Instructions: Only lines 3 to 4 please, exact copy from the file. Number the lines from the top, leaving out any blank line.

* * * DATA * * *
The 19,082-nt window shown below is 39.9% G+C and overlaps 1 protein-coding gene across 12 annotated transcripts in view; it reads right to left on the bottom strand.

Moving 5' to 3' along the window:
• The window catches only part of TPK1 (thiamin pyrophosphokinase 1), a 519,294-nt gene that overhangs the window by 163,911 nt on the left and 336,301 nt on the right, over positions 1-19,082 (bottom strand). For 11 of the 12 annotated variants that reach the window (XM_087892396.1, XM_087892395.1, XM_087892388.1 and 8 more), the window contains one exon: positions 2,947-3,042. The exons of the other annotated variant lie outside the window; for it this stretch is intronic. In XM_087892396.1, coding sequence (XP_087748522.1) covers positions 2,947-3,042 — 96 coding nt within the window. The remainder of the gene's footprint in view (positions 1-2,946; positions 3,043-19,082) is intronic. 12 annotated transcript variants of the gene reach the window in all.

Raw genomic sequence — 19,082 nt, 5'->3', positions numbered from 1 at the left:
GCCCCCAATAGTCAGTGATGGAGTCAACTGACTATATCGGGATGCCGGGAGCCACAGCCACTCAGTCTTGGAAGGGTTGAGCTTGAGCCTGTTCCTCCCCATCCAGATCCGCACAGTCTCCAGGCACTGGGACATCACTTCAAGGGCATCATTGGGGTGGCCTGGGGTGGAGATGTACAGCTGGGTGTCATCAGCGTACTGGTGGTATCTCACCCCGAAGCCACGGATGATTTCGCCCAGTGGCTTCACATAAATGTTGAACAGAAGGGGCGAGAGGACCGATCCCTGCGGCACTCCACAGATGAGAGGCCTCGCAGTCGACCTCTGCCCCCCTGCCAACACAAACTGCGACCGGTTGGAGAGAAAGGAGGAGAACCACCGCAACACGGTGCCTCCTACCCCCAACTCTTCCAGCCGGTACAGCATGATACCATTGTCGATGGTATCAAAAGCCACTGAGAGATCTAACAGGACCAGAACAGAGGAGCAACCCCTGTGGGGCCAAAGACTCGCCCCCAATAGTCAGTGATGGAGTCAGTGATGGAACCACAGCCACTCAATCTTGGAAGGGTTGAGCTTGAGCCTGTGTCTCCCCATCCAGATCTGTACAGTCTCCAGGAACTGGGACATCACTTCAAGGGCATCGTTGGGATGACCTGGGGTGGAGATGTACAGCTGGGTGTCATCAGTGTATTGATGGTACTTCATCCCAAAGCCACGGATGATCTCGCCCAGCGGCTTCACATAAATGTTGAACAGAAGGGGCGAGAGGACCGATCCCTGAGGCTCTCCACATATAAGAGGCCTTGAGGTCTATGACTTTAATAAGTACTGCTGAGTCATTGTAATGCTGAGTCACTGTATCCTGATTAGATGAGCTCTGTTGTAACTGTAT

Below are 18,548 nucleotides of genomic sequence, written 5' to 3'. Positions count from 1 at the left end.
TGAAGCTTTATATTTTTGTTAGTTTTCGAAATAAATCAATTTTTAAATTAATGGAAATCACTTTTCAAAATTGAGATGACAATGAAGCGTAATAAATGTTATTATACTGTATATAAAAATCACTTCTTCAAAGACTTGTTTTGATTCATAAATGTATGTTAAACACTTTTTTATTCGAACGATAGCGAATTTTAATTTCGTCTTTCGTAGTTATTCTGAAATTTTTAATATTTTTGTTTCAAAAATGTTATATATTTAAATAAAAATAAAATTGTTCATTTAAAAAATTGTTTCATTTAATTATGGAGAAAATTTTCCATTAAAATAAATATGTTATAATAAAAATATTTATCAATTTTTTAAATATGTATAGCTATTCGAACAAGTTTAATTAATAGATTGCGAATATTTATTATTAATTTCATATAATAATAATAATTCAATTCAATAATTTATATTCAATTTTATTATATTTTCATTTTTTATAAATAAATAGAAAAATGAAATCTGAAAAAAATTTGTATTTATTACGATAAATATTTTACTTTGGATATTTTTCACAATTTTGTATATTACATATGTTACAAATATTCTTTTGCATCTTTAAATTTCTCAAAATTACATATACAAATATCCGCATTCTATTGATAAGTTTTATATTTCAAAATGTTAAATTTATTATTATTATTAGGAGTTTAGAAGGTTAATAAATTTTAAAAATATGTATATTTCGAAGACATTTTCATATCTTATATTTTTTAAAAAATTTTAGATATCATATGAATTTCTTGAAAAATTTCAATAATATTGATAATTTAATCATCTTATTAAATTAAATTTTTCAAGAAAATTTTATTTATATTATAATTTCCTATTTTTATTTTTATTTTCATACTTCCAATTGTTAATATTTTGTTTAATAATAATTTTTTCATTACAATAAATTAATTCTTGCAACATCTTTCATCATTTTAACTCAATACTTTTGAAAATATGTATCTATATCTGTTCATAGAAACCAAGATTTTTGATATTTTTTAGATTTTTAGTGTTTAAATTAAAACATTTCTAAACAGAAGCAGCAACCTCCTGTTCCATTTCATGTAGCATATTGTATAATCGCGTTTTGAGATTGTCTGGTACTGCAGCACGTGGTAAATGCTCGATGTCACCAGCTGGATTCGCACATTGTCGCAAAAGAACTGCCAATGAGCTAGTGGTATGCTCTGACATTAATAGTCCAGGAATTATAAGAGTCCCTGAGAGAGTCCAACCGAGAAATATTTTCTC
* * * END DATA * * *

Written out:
• The window catches only part of TPK1 (thiamin pyrophosphokinase 1), a 519,294-nt gene that overhangs the window by 163,911 nt on the left and 336,301 nt on the right, over positions 1-19,082 (bottom strand). For 11 of the 12 annotated variants that reach the window (XM_087892396.1, XM_087892395.1, XM_087892388.1 and 8 more), the window contains one exon: positions 2,947-3,042. The exons of the other annotated variant lie outside the window; for it this stretch is intronic. In XM_087892396.1, coding sequence (XP_087748522.1) covers positions 2,947-3,042 — 96 coding nt within the window. The remainder of the gene's footprint in view (positions 1-2,946; positions 3,043-19,082) is intronic. 12 annotated transcript variants of the gene reach the window in all.

Raw genomic sequence — 19,082 nt, 5'->3', positions numbered from 1 at the left: